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First Ebola case likely to have come from bats, scientists say

Scientists at Germany's Robert Koch Institute have said the likely cause of the current Ebola epidemic is from bats that live in hollow trees in Guinea. The virus may have been passed on to a child who was playing there.

The findings by the Berlin-based institute were published on Tuesday in the journal EMBO Molecular Medicine.

Led by scientist Fabian Leendertz researchers delved into the circumstances surrounding the first fatality and were led to a colony of insect-eating bats which lived in a hollow tree 50 meters from the deceased two-year-old victim's home in the village of Mliandou in Guinea.

"The close proximity of a large colony of free-tailed bats ... provided opportunity for infection. Children regularly caught and played with bats in this tree," the team said following a four-week probe carried out in April.

No changes in animal population

According to the RKI, previous outbreaks of Ebola also resulted in a significant number of deaths among wild animals, for example apes and antelopes. Therefore the research teamed investigated whether the population of wild animals in the area had declined in recent months, but found no changes.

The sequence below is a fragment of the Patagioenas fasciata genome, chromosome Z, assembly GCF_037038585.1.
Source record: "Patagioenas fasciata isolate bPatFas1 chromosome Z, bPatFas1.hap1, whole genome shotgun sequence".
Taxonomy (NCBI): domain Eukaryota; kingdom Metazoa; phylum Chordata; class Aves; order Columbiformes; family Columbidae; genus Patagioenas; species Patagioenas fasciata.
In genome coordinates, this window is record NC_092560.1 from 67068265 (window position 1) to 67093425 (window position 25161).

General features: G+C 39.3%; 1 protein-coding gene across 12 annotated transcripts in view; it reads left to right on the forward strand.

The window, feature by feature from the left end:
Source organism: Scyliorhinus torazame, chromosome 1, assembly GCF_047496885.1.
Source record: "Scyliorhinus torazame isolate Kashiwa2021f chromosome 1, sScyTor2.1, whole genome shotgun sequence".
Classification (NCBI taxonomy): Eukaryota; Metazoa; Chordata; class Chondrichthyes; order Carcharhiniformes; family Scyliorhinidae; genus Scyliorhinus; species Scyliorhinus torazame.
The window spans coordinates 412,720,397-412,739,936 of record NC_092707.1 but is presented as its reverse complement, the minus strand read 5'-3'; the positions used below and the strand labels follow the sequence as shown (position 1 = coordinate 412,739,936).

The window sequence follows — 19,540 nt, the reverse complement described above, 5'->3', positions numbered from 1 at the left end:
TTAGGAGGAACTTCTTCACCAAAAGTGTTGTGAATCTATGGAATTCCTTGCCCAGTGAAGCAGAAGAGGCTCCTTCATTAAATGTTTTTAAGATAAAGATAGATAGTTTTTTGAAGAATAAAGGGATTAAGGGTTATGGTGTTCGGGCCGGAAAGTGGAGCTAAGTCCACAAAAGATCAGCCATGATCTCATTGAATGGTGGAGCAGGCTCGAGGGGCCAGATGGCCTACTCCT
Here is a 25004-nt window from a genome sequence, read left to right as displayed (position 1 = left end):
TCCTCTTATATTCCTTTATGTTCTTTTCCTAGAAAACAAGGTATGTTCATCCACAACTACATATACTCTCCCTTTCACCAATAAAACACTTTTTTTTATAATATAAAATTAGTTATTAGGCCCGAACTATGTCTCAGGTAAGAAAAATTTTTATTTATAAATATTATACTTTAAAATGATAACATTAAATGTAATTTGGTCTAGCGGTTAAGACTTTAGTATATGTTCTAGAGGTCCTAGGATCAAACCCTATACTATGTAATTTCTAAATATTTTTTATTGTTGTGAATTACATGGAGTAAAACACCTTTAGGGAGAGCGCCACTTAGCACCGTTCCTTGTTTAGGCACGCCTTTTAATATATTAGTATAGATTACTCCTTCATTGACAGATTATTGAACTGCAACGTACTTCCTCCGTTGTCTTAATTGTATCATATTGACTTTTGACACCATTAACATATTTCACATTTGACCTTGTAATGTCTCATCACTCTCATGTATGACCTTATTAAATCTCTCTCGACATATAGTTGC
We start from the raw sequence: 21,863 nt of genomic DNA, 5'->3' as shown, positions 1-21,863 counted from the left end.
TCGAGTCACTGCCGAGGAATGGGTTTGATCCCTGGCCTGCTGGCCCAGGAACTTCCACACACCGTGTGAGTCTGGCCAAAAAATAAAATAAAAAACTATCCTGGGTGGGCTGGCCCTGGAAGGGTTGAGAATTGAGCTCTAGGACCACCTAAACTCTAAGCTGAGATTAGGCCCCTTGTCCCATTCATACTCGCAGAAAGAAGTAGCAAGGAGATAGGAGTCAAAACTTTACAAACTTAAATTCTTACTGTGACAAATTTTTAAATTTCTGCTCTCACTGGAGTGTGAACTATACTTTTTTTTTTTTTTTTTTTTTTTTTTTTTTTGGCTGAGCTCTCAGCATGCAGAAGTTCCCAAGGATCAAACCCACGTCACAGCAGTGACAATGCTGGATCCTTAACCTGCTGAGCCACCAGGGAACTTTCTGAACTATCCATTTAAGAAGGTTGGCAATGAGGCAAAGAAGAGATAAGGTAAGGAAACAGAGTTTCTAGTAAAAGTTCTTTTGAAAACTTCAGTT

Local surveys also showed that children not only often caught the bats and played with them, but that they were also known to grill them.

'Unfortunate accident'

Whether the virus was ultimately transferred by eating animals or through contact with their bodily fluids, remains open for question. Leendertz told the German Press Agency that the infection was an "unfortunate accident."

Eating an infected animal or coming into contact with its bodily fluids would usually be highly improbable.

"The people need to be made aware about the potential dangers of bats," the researchers wrote, adding that they should, at the same time, be informed about "their great benefits to the ecosystem."

'Pointless' cull

According to industry experts, eradicating bats is not an option.

"Such large-scale cull would be completely pointless," said Andreas Streit, who heads the Bonn UN Secretariat of the Convention on the Conservation of Populations of European Bats (UNEP/EUROBATS).

"It also wouldn't change the current situation as the virus is currently being transmitted from person to person," Streit added.

A cull of bats could also affect the area's eco system as they are pollinators and distributors of a wide range of plant seeds.

The World Health Organization (WHO) said on Monday that it has now recorded more than 20,000 cases of Ebola, with at least 7,800 deaths since the first reported diagnosis in December 2013.

ksb/sb (AFP, dpa)

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